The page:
business matters made him seem a man with a double
He was known to be accommodating and
helpful to others; fair and liberal in business.
While attending Mill Neck Church,
says Robert Riddick, “he would shake hands, talk to all
alike … floor members, deacons and preacher. He’d always
ask folks how they were getting along.”
Yet some of his friends were telling
“strange stories.” The doctor could “cast off spells,
get you out of trouble, find things, perform magic, and
treat with medicine.” If you had any problem, he could
give you relief.
A LIGHTNING BALL induced Jim to enter
the conjure business one legendary story holds.
Peter Edwards (October 16, 1895_ _ _
_ _ _ _ _ _ _ _ _), a neighbor and lifelong
acquaintance, says that Jim found his ball as a young
man while working in a swamp. Lightning had hit a
cypress tree; the rent bark rolled into a ball. The find
was considered exceptionally rare, for lightning
normally shatters the bark of a tree it peels. The
belief prevailed a person finding so powerful a charm no
longer would have to toil at hard labor.
JAMES EDWARD LAWRENCE (March 3, 1881_
_ _ _ _ _ _ _ _ _ _ _) of Murfreesboro says Jim’s hard
and reckless life proved a great value in his practice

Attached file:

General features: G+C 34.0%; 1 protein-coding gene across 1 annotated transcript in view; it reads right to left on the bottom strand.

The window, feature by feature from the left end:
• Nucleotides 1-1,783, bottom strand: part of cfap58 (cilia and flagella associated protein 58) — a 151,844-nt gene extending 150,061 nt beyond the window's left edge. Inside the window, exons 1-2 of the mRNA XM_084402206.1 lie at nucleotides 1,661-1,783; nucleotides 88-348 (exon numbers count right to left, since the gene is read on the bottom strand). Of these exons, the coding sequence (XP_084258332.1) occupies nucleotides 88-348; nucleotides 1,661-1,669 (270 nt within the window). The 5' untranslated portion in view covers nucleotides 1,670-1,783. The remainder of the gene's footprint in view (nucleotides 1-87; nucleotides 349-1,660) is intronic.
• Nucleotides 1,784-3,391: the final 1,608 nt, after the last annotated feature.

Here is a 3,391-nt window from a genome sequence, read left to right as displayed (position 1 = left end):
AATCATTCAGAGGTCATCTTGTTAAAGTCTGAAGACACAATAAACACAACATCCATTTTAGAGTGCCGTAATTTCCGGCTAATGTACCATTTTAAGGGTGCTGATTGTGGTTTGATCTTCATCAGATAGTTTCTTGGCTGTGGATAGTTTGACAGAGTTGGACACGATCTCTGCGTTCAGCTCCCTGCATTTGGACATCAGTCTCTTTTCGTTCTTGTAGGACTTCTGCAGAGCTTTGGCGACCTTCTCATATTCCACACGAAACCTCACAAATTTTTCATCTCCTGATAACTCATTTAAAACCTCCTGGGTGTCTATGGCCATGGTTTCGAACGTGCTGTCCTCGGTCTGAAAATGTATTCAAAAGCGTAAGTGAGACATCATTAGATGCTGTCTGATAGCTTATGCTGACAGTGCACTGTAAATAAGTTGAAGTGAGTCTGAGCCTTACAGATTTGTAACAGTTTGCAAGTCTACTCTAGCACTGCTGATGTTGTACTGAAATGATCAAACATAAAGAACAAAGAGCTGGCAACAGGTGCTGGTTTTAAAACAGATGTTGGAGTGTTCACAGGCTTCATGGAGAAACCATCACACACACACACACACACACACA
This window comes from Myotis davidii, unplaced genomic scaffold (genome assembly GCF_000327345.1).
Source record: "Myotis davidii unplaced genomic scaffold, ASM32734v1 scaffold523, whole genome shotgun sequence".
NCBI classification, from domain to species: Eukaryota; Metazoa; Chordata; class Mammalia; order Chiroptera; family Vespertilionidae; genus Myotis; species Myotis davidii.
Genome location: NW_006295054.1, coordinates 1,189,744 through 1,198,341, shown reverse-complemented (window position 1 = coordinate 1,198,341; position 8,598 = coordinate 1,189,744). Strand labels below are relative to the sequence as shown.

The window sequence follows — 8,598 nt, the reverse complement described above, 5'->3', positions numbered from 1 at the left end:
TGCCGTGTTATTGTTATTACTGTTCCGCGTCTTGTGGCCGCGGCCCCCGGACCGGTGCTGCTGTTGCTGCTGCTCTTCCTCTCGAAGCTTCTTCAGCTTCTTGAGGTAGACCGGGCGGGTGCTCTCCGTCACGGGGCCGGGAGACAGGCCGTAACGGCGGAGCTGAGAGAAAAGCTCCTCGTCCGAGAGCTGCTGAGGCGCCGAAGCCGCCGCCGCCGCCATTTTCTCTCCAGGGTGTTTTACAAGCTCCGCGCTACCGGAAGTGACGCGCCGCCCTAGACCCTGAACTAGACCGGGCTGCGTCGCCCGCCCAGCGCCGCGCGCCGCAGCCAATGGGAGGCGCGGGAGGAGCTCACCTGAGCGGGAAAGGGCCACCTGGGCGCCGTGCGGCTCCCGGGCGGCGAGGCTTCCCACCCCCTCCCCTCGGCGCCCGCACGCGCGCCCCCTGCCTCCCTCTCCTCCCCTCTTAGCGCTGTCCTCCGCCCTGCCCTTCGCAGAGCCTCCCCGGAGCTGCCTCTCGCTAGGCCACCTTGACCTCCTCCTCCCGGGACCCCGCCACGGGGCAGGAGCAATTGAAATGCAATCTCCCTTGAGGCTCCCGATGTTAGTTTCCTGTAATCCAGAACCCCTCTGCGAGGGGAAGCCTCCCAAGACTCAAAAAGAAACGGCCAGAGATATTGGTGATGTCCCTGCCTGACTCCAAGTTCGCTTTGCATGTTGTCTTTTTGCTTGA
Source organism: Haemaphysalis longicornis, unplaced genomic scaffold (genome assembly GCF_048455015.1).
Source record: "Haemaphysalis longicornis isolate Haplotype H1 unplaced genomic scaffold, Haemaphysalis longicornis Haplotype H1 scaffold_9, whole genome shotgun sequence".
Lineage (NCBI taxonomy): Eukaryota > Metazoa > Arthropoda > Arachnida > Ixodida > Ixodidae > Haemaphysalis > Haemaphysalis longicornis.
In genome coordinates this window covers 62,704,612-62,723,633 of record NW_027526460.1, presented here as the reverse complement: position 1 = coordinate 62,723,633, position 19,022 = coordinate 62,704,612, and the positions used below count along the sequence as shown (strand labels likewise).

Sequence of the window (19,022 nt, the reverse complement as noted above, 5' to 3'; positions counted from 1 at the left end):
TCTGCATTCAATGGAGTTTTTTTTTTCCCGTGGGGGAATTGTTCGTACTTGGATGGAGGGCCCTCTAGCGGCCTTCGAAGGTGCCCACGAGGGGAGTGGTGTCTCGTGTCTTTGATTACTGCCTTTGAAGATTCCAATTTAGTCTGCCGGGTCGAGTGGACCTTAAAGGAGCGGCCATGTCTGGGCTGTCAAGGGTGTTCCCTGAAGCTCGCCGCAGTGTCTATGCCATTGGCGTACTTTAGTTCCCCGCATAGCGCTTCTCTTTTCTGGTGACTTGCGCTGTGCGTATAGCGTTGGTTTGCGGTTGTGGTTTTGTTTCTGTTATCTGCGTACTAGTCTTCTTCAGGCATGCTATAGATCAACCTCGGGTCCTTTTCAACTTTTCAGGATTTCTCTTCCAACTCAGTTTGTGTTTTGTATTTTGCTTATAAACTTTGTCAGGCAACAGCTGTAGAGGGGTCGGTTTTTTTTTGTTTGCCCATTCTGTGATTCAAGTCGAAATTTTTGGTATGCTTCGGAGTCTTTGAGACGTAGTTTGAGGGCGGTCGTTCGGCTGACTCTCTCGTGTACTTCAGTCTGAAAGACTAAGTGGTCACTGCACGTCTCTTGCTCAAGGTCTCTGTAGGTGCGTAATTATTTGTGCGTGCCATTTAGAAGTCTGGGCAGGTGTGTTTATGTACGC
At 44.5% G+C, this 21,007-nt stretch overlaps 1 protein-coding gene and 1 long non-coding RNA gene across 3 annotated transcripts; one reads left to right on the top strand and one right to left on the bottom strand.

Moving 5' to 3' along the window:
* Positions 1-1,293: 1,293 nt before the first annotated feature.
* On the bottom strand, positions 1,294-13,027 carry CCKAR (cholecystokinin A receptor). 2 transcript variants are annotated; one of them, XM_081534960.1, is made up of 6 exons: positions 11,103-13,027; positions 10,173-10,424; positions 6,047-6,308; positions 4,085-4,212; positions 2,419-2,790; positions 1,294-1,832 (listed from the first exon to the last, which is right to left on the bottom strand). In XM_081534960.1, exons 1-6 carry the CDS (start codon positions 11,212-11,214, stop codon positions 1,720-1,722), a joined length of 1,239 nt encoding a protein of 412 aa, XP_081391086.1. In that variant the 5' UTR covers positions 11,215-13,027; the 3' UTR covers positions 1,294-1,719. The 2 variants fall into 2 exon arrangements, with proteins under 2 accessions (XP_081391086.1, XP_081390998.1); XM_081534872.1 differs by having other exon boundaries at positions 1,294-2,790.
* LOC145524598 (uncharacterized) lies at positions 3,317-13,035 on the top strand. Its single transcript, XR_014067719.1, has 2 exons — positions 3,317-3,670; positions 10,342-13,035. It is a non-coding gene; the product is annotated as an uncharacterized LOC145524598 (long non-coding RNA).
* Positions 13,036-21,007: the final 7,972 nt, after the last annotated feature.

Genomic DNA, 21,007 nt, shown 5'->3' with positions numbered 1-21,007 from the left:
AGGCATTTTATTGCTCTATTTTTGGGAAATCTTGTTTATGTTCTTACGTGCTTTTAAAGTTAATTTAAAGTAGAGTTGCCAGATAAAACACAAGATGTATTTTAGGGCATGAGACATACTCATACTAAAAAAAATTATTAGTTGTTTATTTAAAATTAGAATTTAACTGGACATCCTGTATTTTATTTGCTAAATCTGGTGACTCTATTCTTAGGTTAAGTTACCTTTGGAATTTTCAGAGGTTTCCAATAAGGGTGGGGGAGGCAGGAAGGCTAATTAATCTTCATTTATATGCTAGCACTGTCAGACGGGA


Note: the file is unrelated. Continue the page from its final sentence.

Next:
as a root doctor. He had been in frequent difficulties
“and he knew what to do to get other people out of
Memory was another important asset.
Ed recalls that Methodist Presiding Elder Stroud of
Wilmington visited Murfreesboro in 1902. He spoke at the
old Negro Methodist Church on Broad Street; told a story
of how he had helped restore a fussing couple to
harmony. The husband sought his advice. The minister
told him to make some sassafras tea and fill his mouth
with it each time his wife began to “jaw.” The remedy
was effective, for the husband couldn’t “jaw” back.
Fifty years later when fabled for his
conjure power Jim was at the Red Apple Service Station
in Murfreesboro on business. One of a group of
bystanders asked him the nature of his work; and A. L.
Blanton recalls his reply:
I can’t do nothing in the tricking business, but if they
(his patients) want to believe it, that’s up to them.
He gave an example:
A man came to me and said, “I want you to stop my wife
from fussing; if you can’t, I’ve got to leave her.”
I told him I thought I could help.
“How much will it cost?: he asked.
I said twenty-five dollars.
“It sure will be worth that much.”
I went outdoors and pumped a bottle full of water and
returned with it to my office. I told him to take a
mouth full and hold it each time his wife started
“It sure did work,” the man told me later.
Jordan explained to his listeners,
“It takes two to make a fuss.” But as he motored away
one of his listeners remarked, “I bet that woman learned
her husband had gone to Jim Jordan and got scared.”
Source: F. Roy Johnson •
The Fabled Doctor Jim Jordan • © Copyright 1963
•Johnson Publishing Co.• Murfreesboro, N. C.
* * *
posted 14 May 2006 / update 23 June